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Building the Appalachian Mountains

Southwestern Pennsylvania has a long history of sedimentation punctuated by mountain building episodes (orogenies). Until about 250 million years ago, most of the sediment was deposited in a deltaic system feeding into a shallow marine environment. The inland sea was gone by the time that dinosaurs roamed the Earth (Mezazoic Era), as the collision of Europe and Africa with North America created high mountains and pushed southwestern Pennsylvania up well above sea level.


Approximately one billion years ago, the eastern edge of North America slammed into another continent, resulting in the Grenville Orogeny, an episode of mountain building.

The roots of those mountains experienced intense deformation by heat and pressure, creating metamorphic rocks. The roots are all that remain of the mountains formed during the Grenville Orogeny, exposed in some parts of eastern Pennsylvania.

Approximately 650 million years ago, the joined continents began to pull apart. An ocean began to form between what is now North America and Europe. This ocean, known as Iapetus, gradually widened during the next 200 million years.

The ocean then began to close again. As the continents crept towards each other, the ocean basin got smaller through subduction, a process by which relatively dense lithosphere is shoved under relatively buoyant lithosphere. Subduction can involve oceanic lithosphere being shoved under continental lithosphere, resulting in mountains, or old, cold oceanic crust being shoved under young, hot oceanic lithosphere, resulting in a chain of volcanic islands in the ocean (an island arc). As the downgoing slab descends, it is heated and begins to melt. The molten rock (magma) rises towards the surface, fueling volcanoes. Examples of subduction-related volcanoes include the Cascades in Washington State, Mt. Pinatubo in the Phillipines, and, perhaps the most famous of all, Mt. Fugi in Japan.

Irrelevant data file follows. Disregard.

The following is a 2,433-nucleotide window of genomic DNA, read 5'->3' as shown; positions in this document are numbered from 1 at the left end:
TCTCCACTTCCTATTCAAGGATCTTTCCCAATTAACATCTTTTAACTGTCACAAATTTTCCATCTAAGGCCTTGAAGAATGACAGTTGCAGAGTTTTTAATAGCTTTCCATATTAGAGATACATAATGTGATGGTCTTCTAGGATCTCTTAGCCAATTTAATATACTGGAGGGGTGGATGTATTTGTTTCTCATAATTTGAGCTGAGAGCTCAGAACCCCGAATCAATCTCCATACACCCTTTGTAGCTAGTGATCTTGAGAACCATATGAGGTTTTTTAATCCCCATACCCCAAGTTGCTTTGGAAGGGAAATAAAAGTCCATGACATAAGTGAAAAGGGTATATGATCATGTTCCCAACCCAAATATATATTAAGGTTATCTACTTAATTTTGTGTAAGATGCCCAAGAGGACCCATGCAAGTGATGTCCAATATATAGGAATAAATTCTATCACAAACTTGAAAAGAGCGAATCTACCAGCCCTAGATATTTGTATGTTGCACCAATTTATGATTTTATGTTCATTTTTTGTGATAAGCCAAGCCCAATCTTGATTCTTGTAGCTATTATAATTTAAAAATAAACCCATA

The Taconic Orogeny, the next mountain-building event that affected the Pittsburgh area, occured approximately 445 - 435 million years ago, as North America collided with an island arc (a string of subduction-related volcanic islands, like Japan and the Phillipines, formed when oceanic crust subducts under oceanic crust). When the island arc ran into North America, intense folding, thrust faulting, metamorphism, and volcanism occured. Mountains were raised in eastern Pennsylvania, and central Pennsylvania buckled to form a basin. The rising mountains began to erode and rivers carried the sediment westward into the basin. The basin first received lots of black mud, with some silt and fine sand. As erosion continued to eat away at the Taconic Mountains, huge amounts of sediment were carried into central and western Pennsylvania, and were deposited in a giantdelta. Known as the Catskill delta, the sedimentary rocks formed from this delta are as much as 4000 feet of thick at their thickest point. The delta stretched from New York through central Pennsylvania, thinning to the northwest. Approximately 1500 feet of sediment was deposited in Erie, Pennsylvania.

30 million years of tectonic quiet followed the Taconic Orogeny. During this quiet time, North America experienced simple subduction of oceanic crust as the proto-Atlantic ocean continued to shrink.

During the Middle and Late Devonian (approximately 375 - 355 million years ago), the final closure of the proto-Atlantic Ocean began with the collision of North America and Europe. This collision event is called the Acadian Orogeny. Another range of mountains formed east of Pennsylvania, east of the by then deeply eroded Taconic Mountains. Pennsylvania received even more sediment from the erosion of these mountains than from the Taconian Mountains, forming an even larger delta.

The Alleghenian Orogeny occurred during the Pennsylvanian and Permin Periods, approximately 300 - 220 million years ago. This orogeny resulted from collision between North America and Africa, completing the closure of the proto-Atlantic Ocean. The sediment eroded from these new mountains formed the sedimentary rocks that are now exposed at the surface throughout most of western Pennsylvania.


U.S. Geological Survey